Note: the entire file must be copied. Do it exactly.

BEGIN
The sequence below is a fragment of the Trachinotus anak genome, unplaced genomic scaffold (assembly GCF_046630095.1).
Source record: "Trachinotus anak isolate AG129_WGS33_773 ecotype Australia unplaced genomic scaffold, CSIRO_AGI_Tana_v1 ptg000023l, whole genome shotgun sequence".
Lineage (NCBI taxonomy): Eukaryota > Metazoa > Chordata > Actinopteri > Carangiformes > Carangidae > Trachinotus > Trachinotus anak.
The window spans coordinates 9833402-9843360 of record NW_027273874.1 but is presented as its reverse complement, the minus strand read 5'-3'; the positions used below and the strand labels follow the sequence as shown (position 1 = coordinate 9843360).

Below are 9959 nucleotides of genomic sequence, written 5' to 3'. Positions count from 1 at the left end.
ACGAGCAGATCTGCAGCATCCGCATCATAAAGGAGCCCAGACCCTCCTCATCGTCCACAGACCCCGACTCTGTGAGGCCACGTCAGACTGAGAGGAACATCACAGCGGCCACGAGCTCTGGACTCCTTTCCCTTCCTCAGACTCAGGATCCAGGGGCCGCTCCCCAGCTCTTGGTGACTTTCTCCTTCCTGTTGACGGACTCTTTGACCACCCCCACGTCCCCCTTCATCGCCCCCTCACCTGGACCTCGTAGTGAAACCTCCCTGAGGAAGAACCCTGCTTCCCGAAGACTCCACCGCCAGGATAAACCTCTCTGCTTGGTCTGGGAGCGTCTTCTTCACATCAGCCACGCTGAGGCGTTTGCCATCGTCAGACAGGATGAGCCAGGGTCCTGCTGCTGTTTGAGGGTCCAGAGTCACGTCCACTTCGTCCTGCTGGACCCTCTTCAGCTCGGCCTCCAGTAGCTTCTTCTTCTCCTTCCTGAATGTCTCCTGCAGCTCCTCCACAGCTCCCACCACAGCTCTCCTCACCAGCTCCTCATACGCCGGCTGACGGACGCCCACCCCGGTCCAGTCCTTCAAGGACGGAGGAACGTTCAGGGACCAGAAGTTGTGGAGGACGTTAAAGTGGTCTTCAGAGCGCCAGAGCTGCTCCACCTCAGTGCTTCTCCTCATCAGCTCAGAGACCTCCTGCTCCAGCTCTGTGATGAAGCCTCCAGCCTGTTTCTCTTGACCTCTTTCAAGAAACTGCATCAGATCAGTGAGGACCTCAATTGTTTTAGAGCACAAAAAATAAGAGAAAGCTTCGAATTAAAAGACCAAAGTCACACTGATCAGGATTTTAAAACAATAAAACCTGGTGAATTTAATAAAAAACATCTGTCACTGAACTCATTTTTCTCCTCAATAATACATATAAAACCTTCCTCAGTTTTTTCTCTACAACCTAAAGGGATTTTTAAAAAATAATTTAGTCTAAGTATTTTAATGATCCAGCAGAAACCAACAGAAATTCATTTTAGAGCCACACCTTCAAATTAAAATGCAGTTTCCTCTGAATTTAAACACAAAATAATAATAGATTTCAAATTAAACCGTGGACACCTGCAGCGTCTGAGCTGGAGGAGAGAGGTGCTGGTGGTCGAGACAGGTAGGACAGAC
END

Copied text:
The sequence below is a fragment of the Trachinotus anak genome, unplaced genomic scaffold (assembly GCF_046630095.1).
Source record: "Trachinotus anak isolate AG129_WGS33_773 ecotype Australia unplaced genomic scaffold, CSIRO_AGI_Tana_v1 ptg000023l, whole genome shotgun sequence".
Lineage (NCBI taxonomy): Eukaryota > Metazoa > Chordata > Actinopteri > Carangiformes > Carangidae > Trachinotus > Trachinotus anak.
The window spans coordinates 9833402-9843360 of record NW_027273874.1 but is presented as its reverse complement, the minus strand read 5'-3'; the positions used below and the strand labels follow the sequence as shown (position 1 = coordinate 9843360).

Below are 9959 nucleotides of genomic sequence, written 5' to 3'. Positions count from 1 at the left end.
ACGAGCAGATCTGCAGCATCCGCATCATAAAGGAGCCCAGACCCTCCTCATCGTCCACAGACCCCGACTCTGTGAGGCCACGTCAGACTGAGAGGAACATCACAGCGGCCACGAGCTCTGGACTCCTTTCCCTTCCTCAGACTCAGGATCCAGGGGCCGCTCCCCAGCTCTTGGTGACTTTCTCCTTCCTGTTGACGGACTCTTTGACCACCCCCACGTCCCCCTTCATCGCCCCCTCACCTGGACCTCGTAGTGAAACCTCCCTGAGGAAGAACCCTGCTTCCCGAAGACTCCACCGCCAGGATAAACCTCTCTGCTTGGTCTGGGAGCGTCTTCTTCACATCAGCCACGCTGAGGCGTTTGCCATCGTCAGACAGGATGAGCCAGGGTCCTGCTGCTGTTTGAGGGTCCAGAGTCACGTCCACTTCGTCCTGCTGGACCCTCTTCAGCTCGGCCTCCAGTAGCTTCTTCTTCTCCTTCCTGAATGTCTCCTGCAGCTCCTCCACAGCTCCCACCACAGCTCTCCTCACCAGCTCCTCATACGCCGGCTGACGGACGCCCACCCCGGTCCAGTCCTTCAAGGACGGAGGAACGTTCAGGGACCAGAAGTTGTGGAGGACGTTAAAGTGGTCTTCAGAGCGCCAGAGCTGCTCCACCTCAGTGCTTCTCCTCATCAGCTCAGAGACCTCCTGCTCCAGCTCTGTGATGAAGCCTCCAGCCTGTTTCTCTTGACCTCTTTCAAGAAACTGCATCAGATCAGTGAGGACCTCAATTGTTTTAGAGCACAAAAAATAAGAGAAAGCTTCGAATTAAAAGACCAAAGTCACACTGATCAGGATTTTAAAACAATAAAACCTGGTGAATTTAATAAAAAACATCTGTCACTGAACTCATTTTTCTCCTCAATAATACATATAAAACCTTCCTCAGTTTTTTCTCTACAACCTAAAGGGATTTTTAAAAAATAATTTAGTCTAAGTATTTTAATGATCCAGCAGAAACCAACAGAAATTCATTTTAGAGCCACACCTTCAAATTAAAATGCAGTTTCCTCTGAATTTAAACACAAAATAATAATAGATTTCAAATTAAACCGTGGACACCTGCAGCGTCTGAGCTGGAGGAGAGAGGTGCTGGTGGTCGAGACAGGTAGGACAGAC